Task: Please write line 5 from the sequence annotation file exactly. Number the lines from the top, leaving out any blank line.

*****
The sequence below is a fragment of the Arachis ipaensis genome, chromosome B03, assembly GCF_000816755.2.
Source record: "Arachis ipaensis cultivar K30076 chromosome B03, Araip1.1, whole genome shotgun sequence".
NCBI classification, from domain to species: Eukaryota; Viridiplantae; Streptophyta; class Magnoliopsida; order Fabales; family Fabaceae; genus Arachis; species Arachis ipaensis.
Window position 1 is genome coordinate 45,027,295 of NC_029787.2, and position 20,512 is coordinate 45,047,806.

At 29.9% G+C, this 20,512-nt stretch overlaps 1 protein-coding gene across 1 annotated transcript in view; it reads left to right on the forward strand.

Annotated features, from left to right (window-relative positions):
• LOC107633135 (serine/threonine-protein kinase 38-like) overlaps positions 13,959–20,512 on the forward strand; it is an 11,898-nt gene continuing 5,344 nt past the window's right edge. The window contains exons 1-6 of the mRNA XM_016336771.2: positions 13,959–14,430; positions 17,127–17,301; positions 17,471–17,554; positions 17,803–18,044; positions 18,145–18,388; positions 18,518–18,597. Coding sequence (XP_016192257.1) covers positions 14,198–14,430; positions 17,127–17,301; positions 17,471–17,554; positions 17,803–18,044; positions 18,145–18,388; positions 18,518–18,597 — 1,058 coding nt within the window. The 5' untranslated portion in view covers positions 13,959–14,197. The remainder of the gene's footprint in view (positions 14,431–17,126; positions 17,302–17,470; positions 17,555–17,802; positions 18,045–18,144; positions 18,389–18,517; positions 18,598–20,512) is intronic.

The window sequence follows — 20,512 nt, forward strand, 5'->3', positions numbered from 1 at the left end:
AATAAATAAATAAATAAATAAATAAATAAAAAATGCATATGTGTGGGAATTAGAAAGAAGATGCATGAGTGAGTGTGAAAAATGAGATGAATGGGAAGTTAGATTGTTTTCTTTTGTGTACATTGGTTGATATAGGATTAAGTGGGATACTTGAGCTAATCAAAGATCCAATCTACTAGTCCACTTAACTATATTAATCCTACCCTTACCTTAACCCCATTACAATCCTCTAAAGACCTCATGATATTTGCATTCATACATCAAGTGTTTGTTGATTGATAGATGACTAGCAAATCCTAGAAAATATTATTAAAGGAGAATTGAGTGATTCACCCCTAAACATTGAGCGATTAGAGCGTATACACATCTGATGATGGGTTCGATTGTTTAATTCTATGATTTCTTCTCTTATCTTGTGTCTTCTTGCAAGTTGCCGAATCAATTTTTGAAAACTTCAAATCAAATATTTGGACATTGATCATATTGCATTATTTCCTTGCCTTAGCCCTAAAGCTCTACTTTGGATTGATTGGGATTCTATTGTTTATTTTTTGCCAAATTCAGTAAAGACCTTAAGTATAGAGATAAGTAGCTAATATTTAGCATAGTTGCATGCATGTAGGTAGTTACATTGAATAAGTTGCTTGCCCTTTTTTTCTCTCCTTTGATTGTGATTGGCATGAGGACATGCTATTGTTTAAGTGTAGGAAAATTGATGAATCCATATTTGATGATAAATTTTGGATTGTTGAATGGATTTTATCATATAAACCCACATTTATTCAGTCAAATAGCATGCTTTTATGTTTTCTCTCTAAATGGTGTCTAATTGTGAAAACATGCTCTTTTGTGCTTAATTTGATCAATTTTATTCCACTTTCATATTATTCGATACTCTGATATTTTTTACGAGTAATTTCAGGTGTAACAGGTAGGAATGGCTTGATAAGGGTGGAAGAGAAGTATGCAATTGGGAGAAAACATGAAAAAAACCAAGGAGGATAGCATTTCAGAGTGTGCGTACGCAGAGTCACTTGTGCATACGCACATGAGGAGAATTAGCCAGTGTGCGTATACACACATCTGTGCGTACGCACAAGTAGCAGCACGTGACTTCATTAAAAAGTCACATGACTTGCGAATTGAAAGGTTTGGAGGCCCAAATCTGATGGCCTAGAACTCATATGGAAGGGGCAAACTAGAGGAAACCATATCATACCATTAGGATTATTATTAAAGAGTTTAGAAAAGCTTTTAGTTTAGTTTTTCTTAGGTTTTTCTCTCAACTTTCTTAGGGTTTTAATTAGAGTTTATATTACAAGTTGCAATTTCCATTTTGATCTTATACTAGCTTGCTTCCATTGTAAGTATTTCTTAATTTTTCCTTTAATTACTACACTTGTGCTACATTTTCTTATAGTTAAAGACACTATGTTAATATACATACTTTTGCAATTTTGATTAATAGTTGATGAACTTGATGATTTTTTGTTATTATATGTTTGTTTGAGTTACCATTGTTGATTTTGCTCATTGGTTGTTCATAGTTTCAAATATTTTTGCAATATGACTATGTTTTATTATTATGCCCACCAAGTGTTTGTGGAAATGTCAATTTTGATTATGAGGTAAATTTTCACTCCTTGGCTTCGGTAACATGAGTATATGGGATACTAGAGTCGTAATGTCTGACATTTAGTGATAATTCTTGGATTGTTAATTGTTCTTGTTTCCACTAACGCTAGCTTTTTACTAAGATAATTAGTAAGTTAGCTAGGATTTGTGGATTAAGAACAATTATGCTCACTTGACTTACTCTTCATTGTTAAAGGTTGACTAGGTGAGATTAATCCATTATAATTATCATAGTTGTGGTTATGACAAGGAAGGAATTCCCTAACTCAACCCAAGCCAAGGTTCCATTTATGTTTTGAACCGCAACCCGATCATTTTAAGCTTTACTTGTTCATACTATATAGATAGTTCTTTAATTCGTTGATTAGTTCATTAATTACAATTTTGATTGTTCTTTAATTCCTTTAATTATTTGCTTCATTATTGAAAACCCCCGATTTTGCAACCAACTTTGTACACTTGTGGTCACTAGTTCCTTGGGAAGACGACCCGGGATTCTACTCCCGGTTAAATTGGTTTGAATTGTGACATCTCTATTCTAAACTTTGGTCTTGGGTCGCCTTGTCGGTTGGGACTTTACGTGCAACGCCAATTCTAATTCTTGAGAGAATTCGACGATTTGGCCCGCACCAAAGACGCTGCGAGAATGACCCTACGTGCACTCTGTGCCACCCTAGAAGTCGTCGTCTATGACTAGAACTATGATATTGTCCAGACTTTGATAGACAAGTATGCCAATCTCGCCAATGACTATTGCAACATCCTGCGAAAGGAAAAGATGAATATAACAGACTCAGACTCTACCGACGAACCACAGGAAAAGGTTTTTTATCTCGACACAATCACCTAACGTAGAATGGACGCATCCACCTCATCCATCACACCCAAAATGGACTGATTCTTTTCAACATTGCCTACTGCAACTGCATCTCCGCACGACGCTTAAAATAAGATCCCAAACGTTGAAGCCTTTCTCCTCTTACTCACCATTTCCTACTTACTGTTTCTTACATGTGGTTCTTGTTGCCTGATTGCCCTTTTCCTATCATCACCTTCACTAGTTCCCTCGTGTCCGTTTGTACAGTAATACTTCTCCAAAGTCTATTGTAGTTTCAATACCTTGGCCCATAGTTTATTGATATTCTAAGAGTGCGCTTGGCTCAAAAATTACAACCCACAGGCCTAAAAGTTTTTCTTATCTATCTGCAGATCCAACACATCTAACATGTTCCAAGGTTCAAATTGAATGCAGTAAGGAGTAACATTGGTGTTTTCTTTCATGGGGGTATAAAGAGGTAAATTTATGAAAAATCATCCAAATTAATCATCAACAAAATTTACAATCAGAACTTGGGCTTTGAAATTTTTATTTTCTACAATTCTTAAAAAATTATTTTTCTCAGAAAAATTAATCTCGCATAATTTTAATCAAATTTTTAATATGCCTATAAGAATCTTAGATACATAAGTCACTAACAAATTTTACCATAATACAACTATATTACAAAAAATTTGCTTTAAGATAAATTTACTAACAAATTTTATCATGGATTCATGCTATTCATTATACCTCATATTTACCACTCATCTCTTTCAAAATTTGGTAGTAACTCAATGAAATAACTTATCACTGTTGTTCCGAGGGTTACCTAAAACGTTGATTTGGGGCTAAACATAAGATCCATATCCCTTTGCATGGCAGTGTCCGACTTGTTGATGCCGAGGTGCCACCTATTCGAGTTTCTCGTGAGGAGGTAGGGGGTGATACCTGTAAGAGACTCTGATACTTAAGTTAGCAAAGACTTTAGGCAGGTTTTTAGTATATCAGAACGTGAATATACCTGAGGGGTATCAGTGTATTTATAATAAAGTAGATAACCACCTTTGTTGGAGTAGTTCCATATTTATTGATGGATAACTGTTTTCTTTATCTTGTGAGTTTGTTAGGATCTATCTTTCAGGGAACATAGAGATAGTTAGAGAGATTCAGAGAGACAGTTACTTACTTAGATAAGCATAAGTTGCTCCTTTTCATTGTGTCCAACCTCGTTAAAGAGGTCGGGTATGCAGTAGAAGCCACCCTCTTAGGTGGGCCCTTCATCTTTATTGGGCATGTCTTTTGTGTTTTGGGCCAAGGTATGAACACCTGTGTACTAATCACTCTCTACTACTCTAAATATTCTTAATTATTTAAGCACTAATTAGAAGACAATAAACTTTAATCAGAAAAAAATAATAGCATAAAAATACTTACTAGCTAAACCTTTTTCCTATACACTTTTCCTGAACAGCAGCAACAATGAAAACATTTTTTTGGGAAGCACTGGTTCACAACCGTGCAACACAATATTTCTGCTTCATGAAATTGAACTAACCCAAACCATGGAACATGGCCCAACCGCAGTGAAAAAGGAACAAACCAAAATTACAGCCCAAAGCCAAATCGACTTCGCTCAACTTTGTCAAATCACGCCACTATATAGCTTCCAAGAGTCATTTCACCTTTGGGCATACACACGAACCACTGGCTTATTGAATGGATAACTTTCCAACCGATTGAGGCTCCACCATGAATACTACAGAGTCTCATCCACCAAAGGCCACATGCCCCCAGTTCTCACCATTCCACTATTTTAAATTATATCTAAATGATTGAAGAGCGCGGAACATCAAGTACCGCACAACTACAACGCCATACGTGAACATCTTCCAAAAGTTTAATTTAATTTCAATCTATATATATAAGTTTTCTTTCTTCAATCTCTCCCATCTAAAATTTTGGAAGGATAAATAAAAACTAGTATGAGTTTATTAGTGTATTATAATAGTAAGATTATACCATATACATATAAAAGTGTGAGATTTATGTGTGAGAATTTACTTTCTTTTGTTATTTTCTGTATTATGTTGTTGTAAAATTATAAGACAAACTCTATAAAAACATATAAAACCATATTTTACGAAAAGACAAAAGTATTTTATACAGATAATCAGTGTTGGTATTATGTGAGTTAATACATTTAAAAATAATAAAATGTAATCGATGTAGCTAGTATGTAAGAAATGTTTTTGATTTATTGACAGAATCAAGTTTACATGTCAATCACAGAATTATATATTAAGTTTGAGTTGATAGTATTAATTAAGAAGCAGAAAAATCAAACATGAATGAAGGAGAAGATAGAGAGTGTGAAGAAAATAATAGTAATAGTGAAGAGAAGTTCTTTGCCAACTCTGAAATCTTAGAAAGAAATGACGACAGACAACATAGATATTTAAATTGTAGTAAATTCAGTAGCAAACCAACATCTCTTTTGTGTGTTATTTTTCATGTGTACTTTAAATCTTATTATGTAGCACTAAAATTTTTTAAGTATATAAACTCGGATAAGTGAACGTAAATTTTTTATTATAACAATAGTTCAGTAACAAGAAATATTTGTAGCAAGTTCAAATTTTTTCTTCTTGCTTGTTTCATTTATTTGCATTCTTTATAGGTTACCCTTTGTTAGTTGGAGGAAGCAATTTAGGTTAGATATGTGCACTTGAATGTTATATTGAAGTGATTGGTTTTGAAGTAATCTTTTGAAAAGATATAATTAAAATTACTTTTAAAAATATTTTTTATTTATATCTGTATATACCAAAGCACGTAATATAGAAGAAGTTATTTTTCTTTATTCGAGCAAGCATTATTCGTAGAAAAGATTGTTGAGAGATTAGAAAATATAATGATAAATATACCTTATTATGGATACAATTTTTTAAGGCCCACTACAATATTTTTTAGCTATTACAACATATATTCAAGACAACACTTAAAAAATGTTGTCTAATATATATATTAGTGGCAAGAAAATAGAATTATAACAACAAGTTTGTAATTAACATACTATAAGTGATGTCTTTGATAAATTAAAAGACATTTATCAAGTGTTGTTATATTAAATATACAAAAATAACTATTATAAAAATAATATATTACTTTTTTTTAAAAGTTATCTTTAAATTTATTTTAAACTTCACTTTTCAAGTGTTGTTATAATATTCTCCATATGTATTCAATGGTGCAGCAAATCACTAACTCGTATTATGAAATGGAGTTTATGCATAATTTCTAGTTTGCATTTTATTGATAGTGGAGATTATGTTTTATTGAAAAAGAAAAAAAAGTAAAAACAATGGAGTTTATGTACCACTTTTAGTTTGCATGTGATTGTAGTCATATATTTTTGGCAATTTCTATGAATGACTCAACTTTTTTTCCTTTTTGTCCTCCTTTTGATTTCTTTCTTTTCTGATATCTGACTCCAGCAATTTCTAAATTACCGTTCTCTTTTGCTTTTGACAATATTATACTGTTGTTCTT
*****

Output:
At 29.9% G+C, this 20,512-nt stretch overlaps 1 protein-coding gene across 1 annotated transcript in view; it reads left to right on the forward strand.